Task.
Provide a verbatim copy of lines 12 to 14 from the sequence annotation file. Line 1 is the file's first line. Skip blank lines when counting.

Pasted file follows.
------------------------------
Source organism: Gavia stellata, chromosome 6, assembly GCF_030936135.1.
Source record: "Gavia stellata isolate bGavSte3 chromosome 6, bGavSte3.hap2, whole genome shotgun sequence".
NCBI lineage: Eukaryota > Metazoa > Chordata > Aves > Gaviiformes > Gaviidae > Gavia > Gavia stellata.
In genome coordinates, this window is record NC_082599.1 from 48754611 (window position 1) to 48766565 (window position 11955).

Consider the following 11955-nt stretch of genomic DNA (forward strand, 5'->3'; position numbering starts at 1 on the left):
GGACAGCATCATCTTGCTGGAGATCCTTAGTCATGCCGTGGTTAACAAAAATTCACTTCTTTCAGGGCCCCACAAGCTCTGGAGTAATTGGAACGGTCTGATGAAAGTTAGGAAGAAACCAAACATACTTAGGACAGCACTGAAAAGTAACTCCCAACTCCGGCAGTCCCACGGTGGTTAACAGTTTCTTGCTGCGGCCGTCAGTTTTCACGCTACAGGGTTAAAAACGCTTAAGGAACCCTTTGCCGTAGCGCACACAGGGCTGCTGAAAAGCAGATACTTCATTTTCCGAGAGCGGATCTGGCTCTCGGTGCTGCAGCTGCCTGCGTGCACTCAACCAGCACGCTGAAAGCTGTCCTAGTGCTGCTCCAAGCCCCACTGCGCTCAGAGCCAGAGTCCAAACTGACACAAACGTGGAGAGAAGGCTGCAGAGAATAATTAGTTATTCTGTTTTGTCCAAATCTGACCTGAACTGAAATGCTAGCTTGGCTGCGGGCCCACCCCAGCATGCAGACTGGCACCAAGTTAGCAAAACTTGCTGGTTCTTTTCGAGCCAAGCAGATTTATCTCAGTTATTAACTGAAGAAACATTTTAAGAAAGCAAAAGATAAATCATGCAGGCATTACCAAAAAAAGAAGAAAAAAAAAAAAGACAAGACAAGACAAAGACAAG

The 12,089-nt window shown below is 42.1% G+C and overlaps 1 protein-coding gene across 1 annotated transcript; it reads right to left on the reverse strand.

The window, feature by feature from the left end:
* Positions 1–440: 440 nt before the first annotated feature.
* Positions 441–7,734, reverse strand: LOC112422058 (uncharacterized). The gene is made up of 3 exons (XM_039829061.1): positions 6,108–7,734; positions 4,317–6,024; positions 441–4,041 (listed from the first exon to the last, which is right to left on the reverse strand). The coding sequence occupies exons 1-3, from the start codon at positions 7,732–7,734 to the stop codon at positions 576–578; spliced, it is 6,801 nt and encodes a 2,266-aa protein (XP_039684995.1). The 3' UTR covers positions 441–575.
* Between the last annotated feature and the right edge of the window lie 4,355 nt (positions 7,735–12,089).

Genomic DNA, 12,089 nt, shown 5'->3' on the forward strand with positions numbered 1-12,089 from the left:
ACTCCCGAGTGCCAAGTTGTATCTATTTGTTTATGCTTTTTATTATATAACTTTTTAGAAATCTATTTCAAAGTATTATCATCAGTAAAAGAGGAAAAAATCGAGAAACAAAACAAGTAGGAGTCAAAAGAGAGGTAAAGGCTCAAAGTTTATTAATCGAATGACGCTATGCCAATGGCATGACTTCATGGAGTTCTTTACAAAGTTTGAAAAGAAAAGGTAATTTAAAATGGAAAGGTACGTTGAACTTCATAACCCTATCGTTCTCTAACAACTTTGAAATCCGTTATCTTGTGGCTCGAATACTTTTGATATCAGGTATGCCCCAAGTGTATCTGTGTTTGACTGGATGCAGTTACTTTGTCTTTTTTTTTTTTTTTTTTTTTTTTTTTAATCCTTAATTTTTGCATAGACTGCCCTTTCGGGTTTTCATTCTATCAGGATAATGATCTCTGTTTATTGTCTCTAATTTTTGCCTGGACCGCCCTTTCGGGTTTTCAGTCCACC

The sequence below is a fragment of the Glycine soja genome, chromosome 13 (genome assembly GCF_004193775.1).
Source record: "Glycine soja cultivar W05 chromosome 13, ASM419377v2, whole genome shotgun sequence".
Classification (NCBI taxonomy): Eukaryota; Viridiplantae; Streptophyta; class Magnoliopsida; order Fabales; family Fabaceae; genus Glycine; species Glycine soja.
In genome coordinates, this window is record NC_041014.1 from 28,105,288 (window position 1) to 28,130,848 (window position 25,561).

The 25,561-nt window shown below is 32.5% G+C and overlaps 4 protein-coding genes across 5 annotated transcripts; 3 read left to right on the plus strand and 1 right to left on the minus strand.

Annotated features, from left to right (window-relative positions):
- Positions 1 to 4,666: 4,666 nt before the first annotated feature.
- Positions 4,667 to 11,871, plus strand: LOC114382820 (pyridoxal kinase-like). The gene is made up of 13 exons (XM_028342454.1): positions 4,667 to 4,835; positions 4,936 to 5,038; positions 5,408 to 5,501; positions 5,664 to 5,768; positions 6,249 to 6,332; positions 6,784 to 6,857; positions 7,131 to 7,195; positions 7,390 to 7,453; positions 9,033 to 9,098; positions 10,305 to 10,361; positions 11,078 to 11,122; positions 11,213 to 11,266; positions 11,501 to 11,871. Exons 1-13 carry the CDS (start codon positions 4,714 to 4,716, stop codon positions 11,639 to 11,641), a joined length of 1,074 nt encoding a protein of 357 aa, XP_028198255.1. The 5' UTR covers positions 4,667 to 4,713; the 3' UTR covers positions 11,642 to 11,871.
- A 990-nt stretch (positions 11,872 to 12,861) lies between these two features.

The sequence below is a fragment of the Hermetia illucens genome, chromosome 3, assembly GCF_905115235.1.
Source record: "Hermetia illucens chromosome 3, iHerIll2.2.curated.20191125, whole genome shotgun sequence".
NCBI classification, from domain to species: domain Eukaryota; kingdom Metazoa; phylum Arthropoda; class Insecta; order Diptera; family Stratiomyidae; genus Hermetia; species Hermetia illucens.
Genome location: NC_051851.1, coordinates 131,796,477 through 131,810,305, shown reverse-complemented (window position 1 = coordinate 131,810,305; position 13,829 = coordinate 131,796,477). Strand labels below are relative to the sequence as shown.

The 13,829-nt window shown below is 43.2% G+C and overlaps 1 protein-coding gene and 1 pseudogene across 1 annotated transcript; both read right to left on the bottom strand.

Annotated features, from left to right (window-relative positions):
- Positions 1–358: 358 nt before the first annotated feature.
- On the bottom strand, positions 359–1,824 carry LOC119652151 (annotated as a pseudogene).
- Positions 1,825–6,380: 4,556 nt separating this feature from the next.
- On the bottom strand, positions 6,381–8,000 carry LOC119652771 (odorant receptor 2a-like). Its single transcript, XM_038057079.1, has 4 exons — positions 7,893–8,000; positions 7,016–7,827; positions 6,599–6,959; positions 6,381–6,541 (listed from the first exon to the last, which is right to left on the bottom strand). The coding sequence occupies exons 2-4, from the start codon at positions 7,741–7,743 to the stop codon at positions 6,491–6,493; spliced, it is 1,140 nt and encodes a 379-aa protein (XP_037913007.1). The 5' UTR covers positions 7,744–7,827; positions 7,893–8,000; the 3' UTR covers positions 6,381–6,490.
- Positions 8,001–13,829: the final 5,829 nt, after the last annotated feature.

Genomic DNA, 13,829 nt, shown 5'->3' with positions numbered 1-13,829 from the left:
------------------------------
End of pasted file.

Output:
Genomic DNA, 12,089 nt, shown 5'->3' on the forward strand with positions numbered 1-12,089 from the left:
ACTCCCGAGTGCCAAGTTGTATCTATTTGTTTATGCTTTTTATTATATAACTTTTTAGAAATCTATTTCAAAGTATTATCATCAGTAAAAGAGGAAAAAATCGAGAAACAAAACAAGTAGGAGTCAAAAGAGAGGTAAAGGCTCAAAGTTTATTAATCGAATGACGCTATGCCAATGGCATGACTTCATGGAGTTCTTTACAAAGTTTGAAAAGAAAAGGTAATTTAAAATGGAAAGGTACGTTGAACTTCATAACCCTATCGTTCTCTAACAACTTTGAAATCCGTTATCTTGTGGCTCGAATACTTTTGATATCAGGTATGCCCCAAGTGTATCTGTGTTTGACTGGATGCAGTTACTTTGTCTTTTTTTTTTTTTTTTTTTTTTTTTTTAATCCTTAATTTTTGCATAGACTGCCCTTTCGGGTTTTCATTCTATCAGGATAATGATCTCTGTTTATTGTCTCTAATTTTTGCCTGGACCGCCCTTTCGGGTTTTCAGTCCACC

The sequence below is a fragment of the Glycine soja genome, chromosome 13 (genome assembly GCF_004193775.1).